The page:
Disposable camera innards

I was taking apart a disposable camera today and found this thing. It looks like it is probably a coil of some sort, and it has a little brother hanging out on another part of the circuitboard. The big one is about 1 cm across, and the little one is about 5mm. What, precisely is it, what does it do, how does it do it, and if I replaced it with a bigger one, what would happen? In idiot-english, please, I'm not well-versed on electrical devices. The little one, especially, reminds me of an ultra-small high-tension coil. Is that what it is? Does it perform precisely the same duty in this circuit?

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1-0_1-67 years ago
"item in question" is the inverter which steps up the voltage from the battey to charge up the capacitor ( about 330V). When the flash is going to be fired, the capacitor discharges and its voltage goes to "its' little bro". This is the transformer that steps up the voltage from 330V to about 1-2kV. This is significant to fire the xeon lamp.
unum 1-0_1-65 years ago
That would Explain why my homemade tazer would not fire any of the zenon tubes! Thanks!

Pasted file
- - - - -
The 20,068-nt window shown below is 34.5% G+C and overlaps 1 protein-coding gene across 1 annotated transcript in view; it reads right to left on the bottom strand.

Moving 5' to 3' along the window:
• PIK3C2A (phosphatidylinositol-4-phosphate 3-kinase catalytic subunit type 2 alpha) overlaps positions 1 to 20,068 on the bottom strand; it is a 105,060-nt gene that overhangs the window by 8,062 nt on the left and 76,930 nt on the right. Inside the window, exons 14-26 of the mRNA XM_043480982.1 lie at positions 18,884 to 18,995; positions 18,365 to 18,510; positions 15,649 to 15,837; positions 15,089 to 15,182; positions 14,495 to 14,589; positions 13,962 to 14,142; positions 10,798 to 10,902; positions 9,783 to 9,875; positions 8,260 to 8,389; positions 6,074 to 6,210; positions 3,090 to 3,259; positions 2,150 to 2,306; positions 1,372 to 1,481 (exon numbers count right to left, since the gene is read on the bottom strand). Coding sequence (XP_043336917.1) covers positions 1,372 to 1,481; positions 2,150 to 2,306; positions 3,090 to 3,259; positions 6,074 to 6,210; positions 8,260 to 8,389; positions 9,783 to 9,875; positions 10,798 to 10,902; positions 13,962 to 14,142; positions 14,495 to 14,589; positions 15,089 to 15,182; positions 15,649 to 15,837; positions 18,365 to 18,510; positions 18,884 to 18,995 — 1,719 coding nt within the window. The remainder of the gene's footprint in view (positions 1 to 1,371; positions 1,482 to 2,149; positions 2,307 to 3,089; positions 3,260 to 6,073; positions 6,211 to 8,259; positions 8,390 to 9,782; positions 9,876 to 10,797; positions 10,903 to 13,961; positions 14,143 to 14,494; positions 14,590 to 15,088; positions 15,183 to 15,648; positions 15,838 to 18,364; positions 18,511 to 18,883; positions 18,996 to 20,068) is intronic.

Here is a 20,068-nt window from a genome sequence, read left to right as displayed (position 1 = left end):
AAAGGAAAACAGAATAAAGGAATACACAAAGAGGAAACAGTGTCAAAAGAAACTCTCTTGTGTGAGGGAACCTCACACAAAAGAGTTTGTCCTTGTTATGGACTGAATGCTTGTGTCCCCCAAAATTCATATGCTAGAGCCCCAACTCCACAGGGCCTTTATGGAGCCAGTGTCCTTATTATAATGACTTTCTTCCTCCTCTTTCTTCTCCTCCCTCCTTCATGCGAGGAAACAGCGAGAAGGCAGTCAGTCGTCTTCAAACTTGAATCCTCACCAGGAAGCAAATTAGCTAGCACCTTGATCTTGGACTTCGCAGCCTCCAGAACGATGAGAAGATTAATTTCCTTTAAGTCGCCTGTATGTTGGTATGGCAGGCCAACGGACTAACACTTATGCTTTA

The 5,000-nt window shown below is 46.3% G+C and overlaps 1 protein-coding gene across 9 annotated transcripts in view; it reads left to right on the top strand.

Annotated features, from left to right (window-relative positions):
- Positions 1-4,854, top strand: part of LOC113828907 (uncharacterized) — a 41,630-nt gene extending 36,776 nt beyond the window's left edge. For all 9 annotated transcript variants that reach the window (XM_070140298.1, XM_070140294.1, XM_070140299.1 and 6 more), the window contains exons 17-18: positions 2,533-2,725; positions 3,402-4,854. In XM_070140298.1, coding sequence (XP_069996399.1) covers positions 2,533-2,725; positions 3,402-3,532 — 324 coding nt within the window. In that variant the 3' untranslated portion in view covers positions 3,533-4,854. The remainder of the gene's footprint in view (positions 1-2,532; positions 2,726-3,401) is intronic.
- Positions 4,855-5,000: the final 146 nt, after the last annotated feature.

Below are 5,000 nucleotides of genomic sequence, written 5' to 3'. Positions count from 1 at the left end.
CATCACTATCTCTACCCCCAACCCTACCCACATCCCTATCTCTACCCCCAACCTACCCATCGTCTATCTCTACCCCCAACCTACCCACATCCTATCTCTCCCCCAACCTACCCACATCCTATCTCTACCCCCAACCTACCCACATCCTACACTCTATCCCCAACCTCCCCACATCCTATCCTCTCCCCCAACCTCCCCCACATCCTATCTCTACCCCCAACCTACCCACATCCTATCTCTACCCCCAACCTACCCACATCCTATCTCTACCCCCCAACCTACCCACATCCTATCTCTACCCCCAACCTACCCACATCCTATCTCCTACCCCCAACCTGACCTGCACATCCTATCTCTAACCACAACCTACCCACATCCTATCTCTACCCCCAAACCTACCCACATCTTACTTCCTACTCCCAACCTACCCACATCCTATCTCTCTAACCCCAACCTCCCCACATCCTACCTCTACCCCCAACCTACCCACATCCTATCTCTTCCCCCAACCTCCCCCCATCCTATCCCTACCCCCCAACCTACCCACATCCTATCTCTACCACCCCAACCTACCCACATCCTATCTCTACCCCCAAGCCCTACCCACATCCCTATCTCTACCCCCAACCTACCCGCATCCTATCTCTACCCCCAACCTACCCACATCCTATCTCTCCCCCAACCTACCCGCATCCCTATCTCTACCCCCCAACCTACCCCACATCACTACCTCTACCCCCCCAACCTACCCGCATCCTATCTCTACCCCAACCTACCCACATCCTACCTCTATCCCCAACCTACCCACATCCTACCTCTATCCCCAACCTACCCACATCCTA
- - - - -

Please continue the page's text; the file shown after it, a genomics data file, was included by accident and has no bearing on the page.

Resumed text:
sort of tesla coil, i think, look it up on wikipedia, a tesla coil increases voltage/decreases amperage, (look up)
Big Bwana8 years ago
And the big black capacitor, you might want to discharge it if your going to be handling it, or you will have a shocking experience, they can actually be very painful, however once you get shocked, your brain should remind you not to do that again....(( wish mine would do that more often ))
s'not that bad, i don't mind getting shocked
Rishnai (author)  Big Bwana8 years ago
Ah, yes, I learned young, don't touch capacitors. I shorted it with my insulated pliers before touching anything else, and it made an incredibly loud popping noise and melted some solder onto my pliers, and continued to have enough charge for another five small sparks. A very good sign, since it was one of the bits I intend to salvage, and implies it will be able to supply the burst of current I'm hoping it will. Mwahahahaha!
. You can avoid melting things if you will use a "big" (1-10Mohm, 1W or greater) resistor to short out the cap. Not as much fun, but it saves your tools.
Rishnai (author)  NachoMahma8 years ago
Good idea. I wish I'd thought of that, since a very loud explosion noise was not part of the plan, especially late at night.
westfw Rishnai8 years ago
I've opined that you can drain the cap (slowly) by shorting the trigger leads together. According to The Schematic, this effectively puts a 1M resistor (plus the primary of the trigger xformer) across the big cap. It should discharge to small values in a couple hundred seconds.
gmoon Big Bwana8 years ago
One more word of caution: ultimately, the amount of current this thing can supply in a short burst is dictated by the capacitor, not the transformer. I.E., insert a humongous cap here and even a tiny current source will eventually charge it to saturation. The resulting discharge wouldn't be harmless anymore....
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